Honorary Mayors of Kaunakakai
Honoring kupuna is one of the age-old traditions that’s part of Molokai’s cultural DNA. One way residents have recognized the service of kupuna is through the election of an Honorary Mayor of Kaunakakai. The tradition has evolved over the past century –it’s been hosted by a variety of organizations, passed down in many versions of oral history and has even been memorialized in a nationally-known song.
Probably the best-known Honorary Mayor was Mitchell “Papa” Pauole in the mid-1900s, a well-loved Molokai resident who embodied the aloha spirit, greeted visitors at the airport, and served the community in many capacities. But the tradition of Honorary Mayor began long before Papa Pauole, according to Halawa resident and cultural practitioner Pilipo Solatorio.
‘The Cockeyed Mayor’
A song about Kaunakakai’s mayor that gained a national audience was written after Warner Baxter, a movie star who played the Cisco Kid in the 1928 film “In Old Arizona” visited Molokai. The story of his arrival on Molokai was told to Solatario by kupuna and author of “Tales of Molokai,” Harriet Ne, who was a hula dancer at a lu`au to welcome Baxter.
“When people of Molokai heard about [his coming], they were so happy,” said Solatorio. “They knew him as guy who rides the wild horses.”
Molokai residents awaited his arrival at wharf with much anticipation. They threw a big celebration lu`au in his honor, where Baxter got drunk, or “cockeyed.” Because of his stardom and status as an honored guest of Molokai, Baxter was dubbed the Honorary Mayor.
The whole tale is recounted in the famed song, “The Cockeyed Mayor of Kaunakakai,” written by R. Alex Anderson, who, according to Molokai Dispatch archives, had many friends and family living on Molokai. The lyrics read in part: “He wore a lei and he wore a smile/ He drank a gallon of oke to make life worthwhile/ He made ’em laugh until he made ’em cry/ he was the cockeyed mayor of Kaunakakai…”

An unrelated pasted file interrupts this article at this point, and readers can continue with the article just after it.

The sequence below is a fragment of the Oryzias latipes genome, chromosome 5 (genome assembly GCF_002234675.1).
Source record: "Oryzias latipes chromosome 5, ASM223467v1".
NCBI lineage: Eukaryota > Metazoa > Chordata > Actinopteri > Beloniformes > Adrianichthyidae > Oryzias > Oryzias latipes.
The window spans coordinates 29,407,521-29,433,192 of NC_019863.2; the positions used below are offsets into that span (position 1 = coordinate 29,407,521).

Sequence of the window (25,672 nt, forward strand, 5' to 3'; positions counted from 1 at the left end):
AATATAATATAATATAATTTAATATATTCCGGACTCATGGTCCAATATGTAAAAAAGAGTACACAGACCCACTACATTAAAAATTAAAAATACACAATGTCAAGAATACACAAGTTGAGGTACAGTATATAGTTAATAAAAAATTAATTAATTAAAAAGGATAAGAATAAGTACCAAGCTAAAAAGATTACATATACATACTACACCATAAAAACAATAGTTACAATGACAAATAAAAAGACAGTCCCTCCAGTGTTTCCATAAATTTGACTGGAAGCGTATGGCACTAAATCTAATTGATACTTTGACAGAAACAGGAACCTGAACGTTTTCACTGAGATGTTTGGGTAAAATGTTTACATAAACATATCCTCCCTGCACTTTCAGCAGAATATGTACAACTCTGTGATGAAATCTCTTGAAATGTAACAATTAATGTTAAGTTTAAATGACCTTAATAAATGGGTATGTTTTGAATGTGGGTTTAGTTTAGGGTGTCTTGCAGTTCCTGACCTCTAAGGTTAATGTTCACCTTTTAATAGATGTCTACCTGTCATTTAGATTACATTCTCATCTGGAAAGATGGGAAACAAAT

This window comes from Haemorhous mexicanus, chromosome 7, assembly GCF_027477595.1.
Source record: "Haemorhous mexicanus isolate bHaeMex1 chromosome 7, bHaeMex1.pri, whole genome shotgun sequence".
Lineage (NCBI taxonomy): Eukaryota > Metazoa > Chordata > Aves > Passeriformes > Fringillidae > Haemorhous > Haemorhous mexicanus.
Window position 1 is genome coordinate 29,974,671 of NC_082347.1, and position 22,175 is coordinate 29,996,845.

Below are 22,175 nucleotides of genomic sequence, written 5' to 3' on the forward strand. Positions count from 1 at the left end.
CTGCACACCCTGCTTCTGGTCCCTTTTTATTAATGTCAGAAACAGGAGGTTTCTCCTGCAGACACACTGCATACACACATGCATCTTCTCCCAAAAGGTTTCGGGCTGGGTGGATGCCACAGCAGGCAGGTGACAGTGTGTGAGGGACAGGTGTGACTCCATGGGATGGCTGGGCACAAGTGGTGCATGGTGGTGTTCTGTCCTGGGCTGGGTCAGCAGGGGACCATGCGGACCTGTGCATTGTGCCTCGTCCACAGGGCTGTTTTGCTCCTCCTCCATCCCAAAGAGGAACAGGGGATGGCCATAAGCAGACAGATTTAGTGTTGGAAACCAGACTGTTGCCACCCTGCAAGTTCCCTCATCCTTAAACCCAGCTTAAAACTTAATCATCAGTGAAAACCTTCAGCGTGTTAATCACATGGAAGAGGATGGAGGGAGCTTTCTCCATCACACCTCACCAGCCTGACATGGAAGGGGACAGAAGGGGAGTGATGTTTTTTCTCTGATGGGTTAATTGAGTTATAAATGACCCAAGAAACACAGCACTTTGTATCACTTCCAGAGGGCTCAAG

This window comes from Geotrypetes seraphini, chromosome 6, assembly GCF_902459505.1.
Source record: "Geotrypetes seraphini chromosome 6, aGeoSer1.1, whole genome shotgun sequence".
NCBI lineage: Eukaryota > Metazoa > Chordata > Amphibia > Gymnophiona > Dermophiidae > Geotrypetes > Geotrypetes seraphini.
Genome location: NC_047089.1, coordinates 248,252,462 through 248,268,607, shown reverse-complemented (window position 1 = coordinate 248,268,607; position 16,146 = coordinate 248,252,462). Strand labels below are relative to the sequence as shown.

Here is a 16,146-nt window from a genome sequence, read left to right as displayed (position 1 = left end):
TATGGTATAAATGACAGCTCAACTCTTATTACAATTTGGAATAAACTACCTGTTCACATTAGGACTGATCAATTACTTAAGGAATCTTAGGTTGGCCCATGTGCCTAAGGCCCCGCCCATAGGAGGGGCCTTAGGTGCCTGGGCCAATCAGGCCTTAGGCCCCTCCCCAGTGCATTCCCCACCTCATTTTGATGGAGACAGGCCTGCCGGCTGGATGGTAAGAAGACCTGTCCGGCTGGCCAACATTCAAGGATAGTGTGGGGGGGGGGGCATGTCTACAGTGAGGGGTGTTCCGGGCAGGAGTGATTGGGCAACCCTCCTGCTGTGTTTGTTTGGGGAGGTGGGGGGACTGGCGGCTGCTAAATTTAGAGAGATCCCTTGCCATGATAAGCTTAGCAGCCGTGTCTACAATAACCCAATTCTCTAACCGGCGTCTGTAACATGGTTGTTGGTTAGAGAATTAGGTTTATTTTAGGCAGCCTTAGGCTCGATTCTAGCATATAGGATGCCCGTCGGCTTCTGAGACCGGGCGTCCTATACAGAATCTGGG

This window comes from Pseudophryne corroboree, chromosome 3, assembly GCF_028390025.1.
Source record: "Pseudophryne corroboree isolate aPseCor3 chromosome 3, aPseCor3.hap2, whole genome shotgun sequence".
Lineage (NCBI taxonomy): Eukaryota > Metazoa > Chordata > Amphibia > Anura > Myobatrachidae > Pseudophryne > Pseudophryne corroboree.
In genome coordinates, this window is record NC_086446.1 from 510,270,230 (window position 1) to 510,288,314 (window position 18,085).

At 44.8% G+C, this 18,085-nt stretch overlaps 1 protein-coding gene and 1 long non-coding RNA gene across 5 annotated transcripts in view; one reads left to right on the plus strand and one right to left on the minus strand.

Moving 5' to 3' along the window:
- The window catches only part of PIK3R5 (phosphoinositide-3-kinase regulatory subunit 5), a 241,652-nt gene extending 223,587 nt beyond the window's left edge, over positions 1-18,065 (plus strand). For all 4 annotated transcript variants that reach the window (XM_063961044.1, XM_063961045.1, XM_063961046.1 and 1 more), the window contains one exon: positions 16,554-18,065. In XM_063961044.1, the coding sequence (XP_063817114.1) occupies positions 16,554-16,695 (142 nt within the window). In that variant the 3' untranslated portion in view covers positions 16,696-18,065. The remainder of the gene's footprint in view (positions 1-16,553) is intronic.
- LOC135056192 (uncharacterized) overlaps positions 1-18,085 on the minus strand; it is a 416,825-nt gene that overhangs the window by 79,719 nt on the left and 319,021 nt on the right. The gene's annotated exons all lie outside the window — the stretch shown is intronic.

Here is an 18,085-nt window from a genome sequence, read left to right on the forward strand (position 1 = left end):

The Molokai Jaycees
While Baxter was named mayor of Kaunakakai for his fame, the town’s next Honorary Mayor was elected for very different reasons. By the mid-1900s, the Molokai chapter of a statewide organization of young men called the Junior Chamber of Commerce, or Jaycees, were organizing community service events on the island, one of which was election of Honorary Mayor. The Jaycees ran a basketball program for youth, and many annual events such as a community carnival, Miss Molokai pageant, baby contest, a Christmas light parade where they would give away about 1000 gifts all purchased by the organization, according to Ralph Kanemitsu, owner of Take’s Variety Store and a former Molokai Jaycee.
The Jaycees would also put on a New Year’s fireworks show in the mud flats just west of Kaunakakai, said Kanemitsu’s wife, Carol.
“You’d see them running like little menehune [when they set off the fireworks],” she recalled.
The first Honorary Mayor the Jaycees elected was Pauole. Born in 1888, he was “known all over and loved by many,” according to his granddaughter, Beverly Pauole-Moore. Residents remember him greeting people as they arrived at the Ho`olehua Airport, a service he performed for years. He was also a kahu, or priest, and officiated many marriages on the island.
“He wasn’t a rich man, but did [community service] out of love,” said granddaughter Cookie Helm.
“He was a true Molokaiian with aloha spirit,” Solatorio said of Pauole. “No one can replace that. He would wave to every car that went by.”
For years, Papa Pauole held the title of Honorary Mayor uncontested, said Solatario. Then, in 1971, Pauole was getting older, and encouraged Solatario, then about 30 years old, to enter his name for the title.